The limits of the new accommodation were tested in 1995 and 1996, when China protested the visit of then-President of Taiwan, Lee Teng-hui, to Cornell University, his alma mater. China fired missiles near Taiwan’s main island as a warning to Mr. Lee, and again as Taiwan prepares for its first open presidential elections. That crisis ended when President Bill Clinton sent two carrier strike groups from the 7th Fleet to opposite ends of the Taiwan Strait.

Today, Taiwan is once again caught up in the hostile web of great powers. China is both the largest trading partner and the most serious existential threat. Under China’s leader, Xi Jinping, military activity has become more common, with Chinese military planes and ships often flying near the island.

The United States, Taiwan’s main security guarantor, often seems distracted by domestic problems and conflicts elsewhere – most recently the war in Ukraine – even as Taiwan receives support. Rare bipartisan support from Congress. An economic powerhouse, Taiwan is also a cornerstone of electronic supply chains and perhaps The world’s most important source of advanced microchips.

Although the stalemate between the two powers persists, it is unclear how long it can last, given each side’s repressive attitudes toward China’s claims to the island and its areas. the sea around it, has thinned tense relations. For Taiwanese, often belittled by the Sturm und Drang powerhouse about their own future, Ms. Pelosi’s visit offers a bit of an uncommon credit to a democratic and economic success story that many have enjoyed. proud Taiwanese.

Wen-Ti Sung, a Taiwan expert at the Australia Center for China in the World at the Australian National University.

Sung noted that some commentators see the film during the visit as possibly political theater, but according to him, “sometimes symbolism is essential,” citing President John F. Kennedy in West Berlin at the height of the Cold War.

“For Taiwan, such a symbolic gesture would be especially meaningful for US-Taiwan relations in the absence of official relations, and especially after the war,” he said. Ukraine explodes”.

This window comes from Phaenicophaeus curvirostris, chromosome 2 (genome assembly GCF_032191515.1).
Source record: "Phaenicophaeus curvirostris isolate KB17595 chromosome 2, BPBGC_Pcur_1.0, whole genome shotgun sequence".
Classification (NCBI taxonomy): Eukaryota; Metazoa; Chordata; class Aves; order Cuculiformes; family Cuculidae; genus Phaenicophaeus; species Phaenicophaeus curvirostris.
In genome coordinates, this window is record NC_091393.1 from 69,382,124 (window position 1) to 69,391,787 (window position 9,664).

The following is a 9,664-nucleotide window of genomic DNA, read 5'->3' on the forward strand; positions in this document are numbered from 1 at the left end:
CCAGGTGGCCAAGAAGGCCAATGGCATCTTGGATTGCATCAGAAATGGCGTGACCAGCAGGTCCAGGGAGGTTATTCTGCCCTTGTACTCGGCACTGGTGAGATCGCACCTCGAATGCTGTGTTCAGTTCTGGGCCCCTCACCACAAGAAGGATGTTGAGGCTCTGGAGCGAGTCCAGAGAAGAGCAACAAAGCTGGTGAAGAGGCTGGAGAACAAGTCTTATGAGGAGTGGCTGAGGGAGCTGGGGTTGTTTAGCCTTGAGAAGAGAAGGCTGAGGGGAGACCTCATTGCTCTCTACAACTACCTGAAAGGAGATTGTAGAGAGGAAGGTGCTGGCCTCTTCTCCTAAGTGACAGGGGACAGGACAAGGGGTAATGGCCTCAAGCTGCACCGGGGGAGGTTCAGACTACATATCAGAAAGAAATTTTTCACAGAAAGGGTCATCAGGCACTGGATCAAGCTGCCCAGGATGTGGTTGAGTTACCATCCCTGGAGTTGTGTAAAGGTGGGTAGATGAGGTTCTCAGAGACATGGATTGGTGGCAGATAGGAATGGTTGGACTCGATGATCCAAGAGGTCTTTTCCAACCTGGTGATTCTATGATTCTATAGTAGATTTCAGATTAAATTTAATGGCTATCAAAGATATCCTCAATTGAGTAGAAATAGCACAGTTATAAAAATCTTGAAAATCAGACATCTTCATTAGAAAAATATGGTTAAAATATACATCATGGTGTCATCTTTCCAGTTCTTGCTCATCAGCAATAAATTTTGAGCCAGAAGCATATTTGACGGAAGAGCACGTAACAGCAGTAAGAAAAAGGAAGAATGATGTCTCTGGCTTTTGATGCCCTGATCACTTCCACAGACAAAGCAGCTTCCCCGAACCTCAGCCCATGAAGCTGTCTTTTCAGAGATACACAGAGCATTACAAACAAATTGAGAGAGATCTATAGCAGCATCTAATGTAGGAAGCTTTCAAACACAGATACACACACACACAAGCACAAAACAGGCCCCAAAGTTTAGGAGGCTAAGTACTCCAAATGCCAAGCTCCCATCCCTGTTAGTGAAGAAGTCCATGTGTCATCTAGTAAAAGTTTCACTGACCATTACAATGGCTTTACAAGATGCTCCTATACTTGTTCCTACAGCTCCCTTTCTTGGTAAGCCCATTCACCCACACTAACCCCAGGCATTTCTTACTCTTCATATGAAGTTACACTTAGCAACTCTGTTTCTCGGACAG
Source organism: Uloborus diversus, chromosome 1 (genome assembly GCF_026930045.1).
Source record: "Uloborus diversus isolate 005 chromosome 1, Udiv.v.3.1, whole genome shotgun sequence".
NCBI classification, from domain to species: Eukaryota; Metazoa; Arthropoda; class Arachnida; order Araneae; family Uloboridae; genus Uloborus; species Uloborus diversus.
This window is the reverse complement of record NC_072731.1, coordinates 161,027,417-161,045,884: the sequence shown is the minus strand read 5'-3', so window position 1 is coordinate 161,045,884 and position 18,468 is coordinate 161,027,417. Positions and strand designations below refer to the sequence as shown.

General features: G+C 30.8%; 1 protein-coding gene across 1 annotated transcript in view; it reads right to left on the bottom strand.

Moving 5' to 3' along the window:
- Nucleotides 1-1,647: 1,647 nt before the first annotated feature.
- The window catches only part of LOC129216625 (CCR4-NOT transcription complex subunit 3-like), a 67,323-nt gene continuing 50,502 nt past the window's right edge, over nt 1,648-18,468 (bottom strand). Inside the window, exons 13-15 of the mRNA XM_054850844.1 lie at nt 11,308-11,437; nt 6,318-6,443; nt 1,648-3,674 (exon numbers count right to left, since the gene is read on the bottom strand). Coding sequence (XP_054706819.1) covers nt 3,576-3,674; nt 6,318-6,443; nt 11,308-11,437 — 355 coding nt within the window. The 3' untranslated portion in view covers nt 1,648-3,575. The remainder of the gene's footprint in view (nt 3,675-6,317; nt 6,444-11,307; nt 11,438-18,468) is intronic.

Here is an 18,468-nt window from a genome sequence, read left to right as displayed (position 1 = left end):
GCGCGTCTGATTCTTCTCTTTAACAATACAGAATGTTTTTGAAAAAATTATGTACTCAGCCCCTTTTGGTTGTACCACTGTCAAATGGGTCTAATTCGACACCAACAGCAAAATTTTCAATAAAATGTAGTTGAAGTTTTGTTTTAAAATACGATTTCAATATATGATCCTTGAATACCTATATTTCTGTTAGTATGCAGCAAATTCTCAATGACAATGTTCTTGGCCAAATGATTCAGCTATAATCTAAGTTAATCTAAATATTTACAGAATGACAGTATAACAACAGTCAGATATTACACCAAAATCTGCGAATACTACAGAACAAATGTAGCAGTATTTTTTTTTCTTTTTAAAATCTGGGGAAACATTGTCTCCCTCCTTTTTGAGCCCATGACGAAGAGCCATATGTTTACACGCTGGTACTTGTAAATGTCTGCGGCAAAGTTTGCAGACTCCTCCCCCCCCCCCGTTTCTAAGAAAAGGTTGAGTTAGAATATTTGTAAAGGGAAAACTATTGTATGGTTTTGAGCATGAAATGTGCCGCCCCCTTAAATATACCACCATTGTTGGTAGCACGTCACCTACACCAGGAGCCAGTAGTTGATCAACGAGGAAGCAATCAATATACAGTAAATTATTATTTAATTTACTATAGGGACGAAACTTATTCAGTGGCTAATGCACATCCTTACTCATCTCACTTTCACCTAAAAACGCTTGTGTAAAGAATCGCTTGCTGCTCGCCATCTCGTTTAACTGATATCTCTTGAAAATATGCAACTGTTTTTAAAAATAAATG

In Taiwan, partial bipartisan support for Ms. Pelosi’s visit underscores how Taiwanese politics have changed over the past decade.

Where mainstream opinion in Taiwan once viewed China as an important trading partner and shunned anything that could shake the relationship, now there is more willing to push back. After years of Chinese intimidation, military expansion, and the systematic destruction of Hong Kong’s democratic institutions, support in Taiwan for China’s position has become unacceptable to Hong Kong. with most politicians.

If Ms. Pelosi meets the president of Taiwan, it will not be Tsai’s first bold move to bring the United States closer together. Tsai’s phone call to congratulate President-elect Donald Trump in 2016 broke precedent and ranked Beijing, with only negligible consequences for her or for Taiwan.

Asked Tuesday morning about Ms. Pelosi’s trip, Taiwan’s foreign ministry declined to comment. One of the few major officials to mention the matter was Prime Minister Su Tseng-chang, who on Tuesday expressed strong gratitude for her “support and kindness towards Taiwan”. Pelosi, adding that “any friendly foreign guest will be greeted with great enthusiasm.”

Not all in Taiwan, a tumultuous democracy, are supportive, with some pointing to how Ms Pelosi’s trip makes Taiwan look like a pawn in a larger geopolitical battle.

“Taiwan is in a passive position. It can only be between two great powers,” said Liu Shao-chang, a 65-year-old retired marketer in the southern port city of Kaohsiung.

He said he wasn’t worried about the visit, but only because Taiwan couldn’t do much about it.

“Taiwan cannot express its position: We cannot refuse, and we cannot welcome her. If we welcome her, China will protest,” he said.

John Liu contributed reporting.